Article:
Schlep back home, Sarah

The Jewish Chronicle - - Comment & Analysis - MIRIAM SHA­VIV

LAST WEEK­END, hun­dreds of young Jews de­scended on Florida to con­vince their grand­par­ents to vote for Se­na­tor Obama, earn­ing wide press cov­er­age, in­clud­ing in the UK. “The Great Schlep”, or­gan­ised by the pro-Obama Jewish Coun­cil for Ed­u­ca­tion and Re­search, may have had a hu­mor­ous edge, but it has en­trenched the idea that if Obama loses the swing state of Florida, it will be down to racist old Jews. More than 2.5 mil­lion peo­ple have watched a video in which come­di­enne Sarah Sil­ver­man asks, “You know why your grand­par­ents don’t like Barack Obama? It’s be­cause his name sounds scary. It sounds Mus­lim…” and tells Jewish grand­chil­dren to “ed­u­cate” their nanas that they are not so dif­fer­ent from black peo­ple, af­ter all.

Now, it’s true, some el­derly Jews may not vote for Obama be­cause they are racist — al­though, so far, the most no­table racist vot­ing in this cam­paign has come from the African-Amer­i­can com­mu­nity, which in the Demo­cratic pri­maries of­ten turned out 90 per cent strong for Obama; and al­though re­cent anal­y­sis in­di­cates that polls ac­tu­ally un­der­es­ti­mate sup­port for Obama among white vot­ers ( NYT, Oc­to­ber 11). But el­derly Jews, like all Jews, and in­deed all Amer­i­cans, have very good rea­sons not to vote for Obama. Here is a can­di­date who be­lieves we should be talk­ing to an Ira­nian pres­i­dent who openly states his geno­ci­dal in­ten­tions to­wards Is­rael; whose dear men­tor, Rev Jeremiah Wright, has sup­ported di­vest­ment against Is­rael; and who counts among his ad­vis­ers Zbig­niew Brzezin­ski, the anti-Is­rael for­mer na­tional-se­cu­rity ad­viser to Jimmy Carter. All this be­fore even con­sid­er­ing Obama’s com­plete lack of ad­min­is­tra­tive ex­pe­ri­ence, his far-left vot­ing record, his close as­so­ci­a­tion with a do­mes­tic ter­ror­ist (Bill Ay­ers) and con­victed felon (Tony Rezko), his re­luc­tance to pur­sue a winning strat­egy in Iraq, and the hazi­ness sur­round­ing his plans if he is ac­tu­ally voted into of­fice.

You do not have to be a racist to cast your vote else­where, and I hope that the Bub­bies and Zaidas of Florida gave their con­de­scend­ing grand­chil­dren a piece of their mind when they im­plied oth­er­wise.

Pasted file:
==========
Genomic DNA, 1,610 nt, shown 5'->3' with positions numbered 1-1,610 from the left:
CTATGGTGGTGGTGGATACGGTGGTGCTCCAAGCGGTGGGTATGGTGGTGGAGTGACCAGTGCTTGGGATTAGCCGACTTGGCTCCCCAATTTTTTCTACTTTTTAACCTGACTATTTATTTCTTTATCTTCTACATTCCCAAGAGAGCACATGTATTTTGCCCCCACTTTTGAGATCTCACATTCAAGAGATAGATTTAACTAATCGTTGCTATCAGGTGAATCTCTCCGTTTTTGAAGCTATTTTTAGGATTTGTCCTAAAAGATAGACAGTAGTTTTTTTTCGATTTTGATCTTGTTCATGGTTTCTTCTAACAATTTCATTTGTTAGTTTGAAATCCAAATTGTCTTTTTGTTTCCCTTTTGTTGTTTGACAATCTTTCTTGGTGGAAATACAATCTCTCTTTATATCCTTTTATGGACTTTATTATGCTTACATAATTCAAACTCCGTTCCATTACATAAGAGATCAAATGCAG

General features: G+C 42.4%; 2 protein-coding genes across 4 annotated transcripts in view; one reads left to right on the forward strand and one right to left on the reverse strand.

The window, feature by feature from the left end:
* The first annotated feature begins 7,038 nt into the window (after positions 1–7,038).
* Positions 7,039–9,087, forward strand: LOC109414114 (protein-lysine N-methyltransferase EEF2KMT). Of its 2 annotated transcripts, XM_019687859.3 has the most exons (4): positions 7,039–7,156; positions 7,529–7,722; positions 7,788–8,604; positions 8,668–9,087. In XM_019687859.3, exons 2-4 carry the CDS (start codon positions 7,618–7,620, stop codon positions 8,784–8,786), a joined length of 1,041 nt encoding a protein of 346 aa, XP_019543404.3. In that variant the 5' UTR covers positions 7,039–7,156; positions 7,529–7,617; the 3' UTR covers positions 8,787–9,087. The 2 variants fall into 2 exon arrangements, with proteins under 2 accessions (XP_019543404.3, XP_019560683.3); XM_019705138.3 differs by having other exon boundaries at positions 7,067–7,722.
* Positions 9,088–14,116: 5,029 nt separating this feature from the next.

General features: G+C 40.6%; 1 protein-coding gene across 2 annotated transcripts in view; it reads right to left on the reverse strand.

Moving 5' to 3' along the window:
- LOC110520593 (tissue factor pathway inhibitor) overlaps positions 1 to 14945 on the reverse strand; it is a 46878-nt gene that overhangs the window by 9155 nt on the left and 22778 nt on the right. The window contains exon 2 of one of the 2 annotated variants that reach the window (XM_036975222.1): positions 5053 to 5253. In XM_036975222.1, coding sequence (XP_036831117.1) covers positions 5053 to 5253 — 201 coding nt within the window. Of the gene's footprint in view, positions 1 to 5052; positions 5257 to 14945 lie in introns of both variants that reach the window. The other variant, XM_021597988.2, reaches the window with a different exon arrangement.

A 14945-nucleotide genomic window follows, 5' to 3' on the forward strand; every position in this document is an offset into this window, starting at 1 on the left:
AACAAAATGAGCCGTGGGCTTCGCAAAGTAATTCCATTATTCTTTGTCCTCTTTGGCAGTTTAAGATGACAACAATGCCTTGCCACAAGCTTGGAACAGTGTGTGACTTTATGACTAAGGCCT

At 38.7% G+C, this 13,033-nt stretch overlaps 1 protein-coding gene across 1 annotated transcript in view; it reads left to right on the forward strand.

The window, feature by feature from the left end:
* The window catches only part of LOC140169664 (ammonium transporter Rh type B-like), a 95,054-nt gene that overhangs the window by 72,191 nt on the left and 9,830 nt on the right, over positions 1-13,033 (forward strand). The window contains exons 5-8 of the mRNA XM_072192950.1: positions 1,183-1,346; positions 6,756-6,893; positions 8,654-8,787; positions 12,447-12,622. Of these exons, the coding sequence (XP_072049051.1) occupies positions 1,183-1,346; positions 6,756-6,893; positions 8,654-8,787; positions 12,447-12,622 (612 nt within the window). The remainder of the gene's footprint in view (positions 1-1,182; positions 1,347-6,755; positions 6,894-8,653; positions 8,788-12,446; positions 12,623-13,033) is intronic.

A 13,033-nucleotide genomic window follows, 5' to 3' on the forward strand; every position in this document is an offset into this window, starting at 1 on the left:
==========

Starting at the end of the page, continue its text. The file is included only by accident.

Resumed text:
TWOWEEKS ago, I wrote about the high cost of Jewish liv­ing. A case in point: my fam­ily wanted to buy a suc­cah this year. At the var­i­ous out­lets we vis­ited in North-West Lon­don, even the most ba­sic units — made with metal frames and can­vas, seat­ing four — could not be found for much less than £200. A suc­cah seat­ing 10 was in the re­gion of £300. Yet at Ar­gos, all the raw ma­te­ri­als for a large suc­cah — metal poles and can­vas — are avail­able for a to­tal of £50 and can be put to­gether in half an hour or less. So why are the com­mu­nity’s suc­cah-sell­ers charg­ing con­sumers four times that?


IT IS hard to get through this time of the year without hear­ing some­one com­plain­ing about the de­te­ri­o­ra­tion of Sim­chat To­rah from the mod­est, joy­ful cel­e­bra­tion of their child­hood — when­ever that was — into may­hem, com­plete with prac­ti­cal jokes, drunk­en­ness and youth run­ning wild in the syn­a­gogues. I agree that the blur­ring of the line be­tween Sim­chat To­rah and Purim can make it un­pleas­ant. How­ever, take com­fort in the thought that it has ever been so. As far back as 1663, Sa­muel Pepys de­scribed in his di­aries his first visit to a shul — the Span­ish and Por­tuguese in Creechurch Lane in Lon­don (which in 1701 moved to Be­vis Marks). He was hor­ri­fied: “But, Lord! to see the dis­or­der, laugh­ing, sport­ing, and no at­ten­tion, but con­fu­sion in all their ser­vice, more like brutes than peo­ple know­ing the true God, would make a man for­swear ever see­ing them more and in­deed I never did see so much, or could have imag­ined there had been any re­li­gion in the whole world so ab­surdly per­formed as this. Away thence with my mind strongly dis­turbed with them…”

It was, of course, Sim­chat To­rah. Plus ça change…

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